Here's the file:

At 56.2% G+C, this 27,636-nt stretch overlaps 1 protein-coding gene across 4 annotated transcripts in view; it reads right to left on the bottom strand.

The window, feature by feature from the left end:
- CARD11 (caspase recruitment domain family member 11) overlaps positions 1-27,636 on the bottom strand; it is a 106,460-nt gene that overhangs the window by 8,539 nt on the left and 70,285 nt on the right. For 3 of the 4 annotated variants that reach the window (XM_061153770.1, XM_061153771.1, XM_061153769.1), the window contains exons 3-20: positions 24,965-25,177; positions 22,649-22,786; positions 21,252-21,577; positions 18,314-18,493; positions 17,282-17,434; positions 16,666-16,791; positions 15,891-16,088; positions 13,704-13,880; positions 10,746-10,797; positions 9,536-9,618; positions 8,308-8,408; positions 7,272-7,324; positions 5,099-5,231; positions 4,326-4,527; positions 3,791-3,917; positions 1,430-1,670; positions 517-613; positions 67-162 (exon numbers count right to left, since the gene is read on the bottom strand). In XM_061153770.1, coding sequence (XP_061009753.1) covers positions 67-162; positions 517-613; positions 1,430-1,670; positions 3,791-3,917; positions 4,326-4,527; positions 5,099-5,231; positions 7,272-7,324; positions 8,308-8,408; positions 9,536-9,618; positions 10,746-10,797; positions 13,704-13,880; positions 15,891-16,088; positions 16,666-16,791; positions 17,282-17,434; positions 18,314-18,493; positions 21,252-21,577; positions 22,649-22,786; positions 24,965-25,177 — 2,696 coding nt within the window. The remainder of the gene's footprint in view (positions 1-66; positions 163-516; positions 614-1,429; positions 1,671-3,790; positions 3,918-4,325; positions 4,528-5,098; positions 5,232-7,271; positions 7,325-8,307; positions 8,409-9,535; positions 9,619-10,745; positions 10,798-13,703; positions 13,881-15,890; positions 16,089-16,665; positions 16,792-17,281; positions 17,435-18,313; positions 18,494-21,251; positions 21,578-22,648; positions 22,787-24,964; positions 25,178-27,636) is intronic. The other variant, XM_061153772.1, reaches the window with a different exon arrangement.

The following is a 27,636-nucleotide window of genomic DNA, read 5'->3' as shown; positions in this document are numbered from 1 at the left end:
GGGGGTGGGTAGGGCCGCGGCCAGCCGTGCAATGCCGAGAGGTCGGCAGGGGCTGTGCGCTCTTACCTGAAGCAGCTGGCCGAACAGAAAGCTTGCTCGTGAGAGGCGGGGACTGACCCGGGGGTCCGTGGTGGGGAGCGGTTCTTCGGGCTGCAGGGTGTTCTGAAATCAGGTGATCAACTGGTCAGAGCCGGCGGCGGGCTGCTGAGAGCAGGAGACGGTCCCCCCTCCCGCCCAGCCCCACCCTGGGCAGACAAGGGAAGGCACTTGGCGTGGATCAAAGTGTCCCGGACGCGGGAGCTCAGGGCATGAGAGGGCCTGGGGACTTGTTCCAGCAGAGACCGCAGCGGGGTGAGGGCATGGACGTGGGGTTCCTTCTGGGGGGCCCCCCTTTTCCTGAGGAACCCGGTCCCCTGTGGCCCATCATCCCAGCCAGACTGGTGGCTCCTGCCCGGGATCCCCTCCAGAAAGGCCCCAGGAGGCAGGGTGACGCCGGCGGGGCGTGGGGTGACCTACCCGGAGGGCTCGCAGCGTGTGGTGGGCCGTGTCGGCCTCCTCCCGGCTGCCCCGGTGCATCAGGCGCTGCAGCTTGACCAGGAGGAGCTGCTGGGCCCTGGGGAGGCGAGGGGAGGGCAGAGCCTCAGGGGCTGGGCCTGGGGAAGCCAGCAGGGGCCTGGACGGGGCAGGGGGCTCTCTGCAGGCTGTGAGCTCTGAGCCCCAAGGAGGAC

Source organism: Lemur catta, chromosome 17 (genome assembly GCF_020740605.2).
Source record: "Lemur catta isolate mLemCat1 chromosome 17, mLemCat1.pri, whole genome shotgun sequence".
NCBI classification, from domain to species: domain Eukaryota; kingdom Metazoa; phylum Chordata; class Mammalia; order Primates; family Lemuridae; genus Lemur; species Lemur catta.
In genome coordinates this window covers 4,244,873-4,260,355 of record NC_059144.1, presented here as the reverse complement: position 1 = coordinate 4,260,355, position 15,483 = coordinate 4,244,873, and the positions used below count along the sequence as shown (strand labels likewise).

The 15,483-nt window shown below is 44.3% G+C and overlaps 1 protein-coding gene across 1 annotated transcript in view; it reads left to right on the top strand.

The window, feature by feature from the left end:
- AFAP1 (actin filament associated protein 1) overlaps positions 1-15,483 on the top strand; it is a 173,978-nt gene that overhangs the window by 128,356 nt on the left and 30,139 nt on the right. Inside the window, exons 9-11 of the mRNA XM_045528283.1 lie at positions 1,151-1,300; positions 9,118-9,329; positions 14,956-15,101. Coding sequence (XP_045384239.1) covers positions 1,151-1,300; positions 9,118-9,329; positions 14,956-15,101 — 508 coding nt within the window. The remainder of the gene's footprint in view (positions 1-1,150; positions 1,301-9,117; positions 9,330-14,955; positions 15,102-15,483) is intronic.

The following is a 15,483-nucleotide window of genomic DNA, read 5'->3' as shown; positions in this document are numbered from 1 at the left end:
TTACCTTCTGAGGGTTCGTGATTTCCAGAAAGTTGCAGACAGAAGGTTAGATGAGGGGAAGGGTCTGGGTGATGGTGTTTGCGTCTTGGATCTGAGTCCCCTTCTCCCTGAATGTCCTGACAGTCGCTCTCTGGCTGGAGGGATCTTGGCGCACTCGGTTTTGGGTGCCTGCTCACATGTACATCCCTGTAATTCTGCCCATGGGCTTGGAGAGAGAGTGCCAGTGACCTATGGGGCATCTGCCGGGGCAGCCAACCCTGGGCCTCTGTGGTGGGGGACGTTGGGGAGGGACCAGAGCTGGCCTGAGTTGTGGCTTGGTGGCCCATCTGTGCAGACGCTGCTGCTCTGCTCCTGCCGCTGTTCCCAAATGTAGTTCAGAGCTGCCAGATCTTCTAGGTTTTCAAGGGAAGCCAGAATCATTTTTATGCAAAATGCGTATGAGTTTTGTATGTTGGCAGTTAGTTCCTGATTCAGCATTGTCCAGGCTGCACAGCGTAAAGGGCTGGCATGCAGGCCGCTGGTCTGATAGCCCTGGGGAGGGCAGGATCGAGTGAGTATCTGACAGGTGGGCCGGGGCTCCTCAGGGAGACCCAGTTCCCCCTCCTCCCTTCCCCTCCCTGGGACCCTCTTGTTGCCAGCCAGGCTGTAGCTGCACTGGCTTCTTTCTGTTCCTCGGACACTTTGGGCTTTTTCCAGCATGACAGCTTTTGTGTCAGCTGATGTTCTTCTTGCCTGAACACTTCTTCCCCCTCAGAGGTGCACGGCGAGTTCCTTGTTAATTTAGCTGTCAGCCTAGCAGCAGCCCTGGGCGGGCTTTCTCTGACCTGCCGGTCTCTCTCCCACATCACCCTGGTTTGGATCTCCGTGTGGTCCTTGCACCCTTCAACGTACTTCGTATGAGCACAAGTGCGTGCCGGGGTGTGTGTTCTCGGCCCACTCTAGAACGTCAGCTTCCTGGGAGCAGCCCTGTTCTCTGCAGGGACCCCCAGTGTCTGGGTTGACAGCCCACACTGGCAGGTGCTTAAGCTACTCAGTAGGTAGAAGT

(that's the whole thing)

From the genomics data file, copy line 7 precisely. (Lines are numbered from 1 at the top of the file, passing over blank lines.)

Source record: "Lemur catta isolate mLemCat1 chromosome 17, mLemCat1.pri, whole genome shotgun sequence".